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Callaloo 29.4 (2007) 1088-1094

Leo Esclamado
with Charles Henry Rowell

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Figure 1
Leo Esclamado
Photo by Wendell Gorden, © 2006
[End Page 1088]

ROWELL: How did you become interested in working with the Vietnamese community in New Orleans, especially with its landfill problem?

ESCLAMADO: This problem was brought to my attention through the work I was doing with a national non-profit social justice organization I was working with. I am now serving on a one-year fellowship through the National Alliance of Vietnamese American Service Agencies (NAVASA). My last semester at the University of Florida was with an internship program, The Washington Center, in Washington, DC.

ROWELL: When did you begin working?

ESCLAMADO: I began working here in late May, 2006. The city had just turned on traffic lights in some places. The hurricane had hit back in August, 2005

ROWELL: You are from Florida, another hurricane ridden state. You have seen the impact of hurricanes on Florida's cities and towns. What was your general impression of the impact of Hurricane Katrina on New Orleans?

ESCLAMADO: Hurricane damage in Florida is usually wind damage, with massive trees and debris down and vegetables and fruits strewn everywhere. What's unique about New Orleans is that it was damaged by wind and stayed flooded with water, with some areas were not pumped out until early September. The lack of communications within bureaus was an alarming situation for me, and also the absence of people in the majority of eastern New Orleans. A lot of the larger business districts and infrastructure in eastern New Orleans—malls, grocery stores and hospitals—have yet to return. If you drive along Interstate 10 from the east to uptown, you can notice the major disparities of rebuilding between communities.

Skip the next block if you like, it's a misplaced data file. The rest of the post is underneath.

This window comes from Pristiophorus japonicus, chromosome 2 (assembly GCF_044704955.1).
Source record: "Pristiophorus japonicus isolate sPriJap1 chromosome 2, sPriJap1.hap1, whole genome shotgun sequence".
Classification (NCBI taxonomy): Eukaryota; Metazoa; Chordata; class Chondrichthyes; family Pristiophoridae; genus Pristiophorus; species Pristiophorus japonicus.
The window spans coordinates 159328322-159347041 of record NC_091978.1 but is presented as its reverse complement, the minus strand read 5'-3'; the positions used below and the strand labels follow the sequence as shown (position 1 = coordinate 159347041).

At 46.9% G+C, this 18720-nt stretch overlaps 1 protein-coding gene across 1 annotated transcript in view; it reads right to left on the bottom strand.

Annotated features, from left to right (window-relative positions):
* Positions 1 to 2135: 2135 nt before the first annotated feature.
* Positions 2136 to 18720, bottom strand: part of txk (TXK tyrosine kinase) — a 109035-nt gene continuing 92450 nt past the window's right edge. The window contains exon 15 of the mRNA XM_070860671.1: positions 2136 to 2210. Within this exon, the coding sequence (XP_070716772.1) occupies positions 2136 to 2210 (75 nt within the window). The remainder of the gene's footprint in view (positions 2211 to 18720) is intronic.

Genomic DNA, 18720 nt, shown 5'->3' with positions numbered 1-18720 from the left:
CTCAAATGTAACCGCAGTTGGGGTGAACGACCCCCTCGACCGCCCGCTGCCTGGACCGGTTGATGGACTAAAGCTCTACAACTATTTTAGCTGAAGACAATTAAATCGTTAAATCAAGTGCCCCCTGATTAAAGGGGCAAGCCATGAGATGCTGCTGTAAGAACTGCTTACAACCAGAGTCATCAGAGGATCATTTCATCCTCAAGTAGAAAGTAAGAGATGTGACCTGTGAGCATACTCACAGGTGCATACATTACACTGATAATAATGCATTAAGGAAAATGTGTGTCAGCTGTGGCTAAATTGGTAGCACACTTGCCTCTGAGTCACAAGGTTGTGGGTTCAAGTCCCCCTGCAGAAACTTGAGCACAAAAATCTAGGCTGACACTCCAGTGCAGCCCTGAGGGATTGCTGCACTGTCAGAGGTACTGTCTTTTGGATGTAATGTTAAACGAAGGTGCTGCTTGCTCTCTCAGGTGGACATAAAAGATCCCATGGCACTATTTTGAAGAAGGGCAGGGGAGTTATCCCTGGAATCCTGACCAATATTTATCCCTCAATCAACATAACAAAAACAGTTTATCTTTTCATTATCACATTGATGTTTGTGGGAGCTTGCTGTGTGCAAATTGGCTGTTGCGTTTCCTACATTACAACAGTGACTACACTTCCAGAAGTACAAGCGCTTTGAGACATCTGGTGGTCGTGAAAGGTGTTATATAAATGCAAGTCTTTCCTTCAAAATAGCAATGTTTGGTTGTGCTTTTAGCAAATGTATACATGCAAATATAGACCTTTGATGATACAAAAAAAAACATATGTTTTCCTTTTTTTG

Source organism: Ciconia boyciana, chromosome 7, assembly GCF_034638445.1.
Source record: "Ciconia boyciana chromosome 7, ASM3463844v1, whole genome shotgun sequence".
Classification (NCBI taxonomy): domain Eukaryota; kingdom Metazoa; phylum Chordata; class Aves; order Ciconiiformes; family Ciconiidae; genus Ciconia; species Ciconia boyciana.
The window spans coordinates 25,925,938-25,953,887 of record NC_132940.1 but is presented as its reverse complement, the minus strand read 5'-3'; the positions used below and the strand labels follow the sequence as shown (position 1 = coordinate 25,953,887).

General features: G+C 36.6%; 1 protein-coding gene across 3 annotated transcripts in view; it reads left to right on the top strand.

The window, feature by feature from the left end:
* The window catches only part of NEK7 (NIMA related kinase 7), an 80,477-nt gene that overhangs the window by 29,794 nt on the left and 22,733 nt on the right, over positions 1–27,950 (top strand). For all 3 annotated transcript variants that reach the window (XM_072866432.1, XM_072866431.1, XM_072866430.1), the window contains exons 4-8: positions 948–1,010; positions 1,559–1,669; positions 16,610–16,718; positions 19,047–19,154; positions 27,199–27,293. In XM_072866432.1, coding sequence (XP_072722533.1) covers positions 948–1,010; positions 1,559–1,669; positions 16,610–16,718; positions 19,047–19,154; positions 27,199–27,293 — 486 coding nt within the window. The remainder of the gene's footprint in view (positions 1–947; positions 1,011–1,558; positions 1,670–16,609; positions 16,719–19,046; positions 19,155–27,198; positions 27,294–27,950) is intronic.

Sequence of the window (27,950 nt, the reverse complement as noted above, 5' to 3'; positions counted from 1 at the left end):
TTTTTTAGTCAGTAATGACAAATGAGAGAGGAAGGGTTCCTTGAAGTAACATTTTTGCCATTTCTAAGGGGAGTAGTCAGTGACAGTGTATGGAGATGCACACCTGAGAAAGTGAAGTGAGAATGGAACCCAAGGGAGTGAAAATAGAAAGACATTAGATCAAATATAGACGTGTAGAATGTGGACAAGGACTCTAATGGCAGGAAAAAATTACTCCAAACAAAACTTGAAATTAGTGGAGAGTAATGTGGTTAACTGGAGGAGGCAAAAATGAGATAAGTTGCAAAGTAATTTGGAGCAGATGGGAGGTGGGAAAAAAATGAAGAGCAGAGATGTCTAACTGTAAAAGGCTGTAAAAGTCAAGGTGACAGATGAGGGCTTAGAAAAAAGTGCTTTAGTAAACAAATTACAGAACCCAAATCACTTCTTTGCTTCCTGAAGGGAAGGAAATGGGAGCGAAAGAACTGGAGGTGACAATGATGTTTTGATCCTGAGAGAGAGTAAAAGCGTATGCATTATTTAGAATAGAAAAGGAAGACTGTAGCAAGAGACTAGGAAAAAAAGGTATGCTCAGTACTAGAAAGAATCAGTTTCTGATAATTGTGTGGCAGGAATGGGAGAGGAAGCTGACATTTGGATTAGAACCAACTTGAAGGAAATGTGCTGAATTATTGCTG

ROWELL: Do you know what cause the problem in communications among government agencies? [End Page 1089]

ESCLAMADO: In state and city government, there was a lot of conflict—conflict dealing with who has the authority to call an evacuation. There was an issue of jurisdiction. There was no existing system to address those needs.

ROWELL: What is the specific nature of your work in New Orleans?

ESCLAMADO: I'm working on the landfill campaign that has emerged out of the emergency planning, or the lack planning, in eastern New Orleans and in the greater New Orleans with a newly formed community development group, MQVN CDC. It is short for the Mary Queen of Viet Nam Community Development Corporation. My work is part of NAVASA's mission. It's aim is to develop technical capacity for local community based organizations. One of the obstacles in this long-term process was the landfill campaign against the mayor Nagin's executive order to create and use a landfill next to the predominately Vietnamese American community for all of the construction and demolition debris. He mandated the landfill a few months after the storm. Most of my work has focused on educating local community leaders and politicians about the detrimental effects of the landfill. I have also been working with the community to organize the shutdown of the landfill and for the removal of the debris.

ROWELL: Before we discuss the detrimental effects of the landfill, will you talk about the history of the city's casting off rubbish from the hurricane near the Vietnamese American community. Can you just give a brief history of how that came about? When did the city decide to place a landfill near the community?

ESCLAMADO: The landfill was originally ordered right after the restriction of Old Gentilly, another landfill in eastern New Orleans. It's probably about four miles away from this landfill, which is called Chef Menteur, the landfill that mayor Nagin ordered. Old Gentilly had already been cited by a lot of environmental groups for its lack of ground water monitoring and its failure to meet other environmental requirements, FEMA also had requested a study and found possibilities of federal liabilities. National levee expert, Dr. Bob Bea also stated this landfill can presently compromise the...


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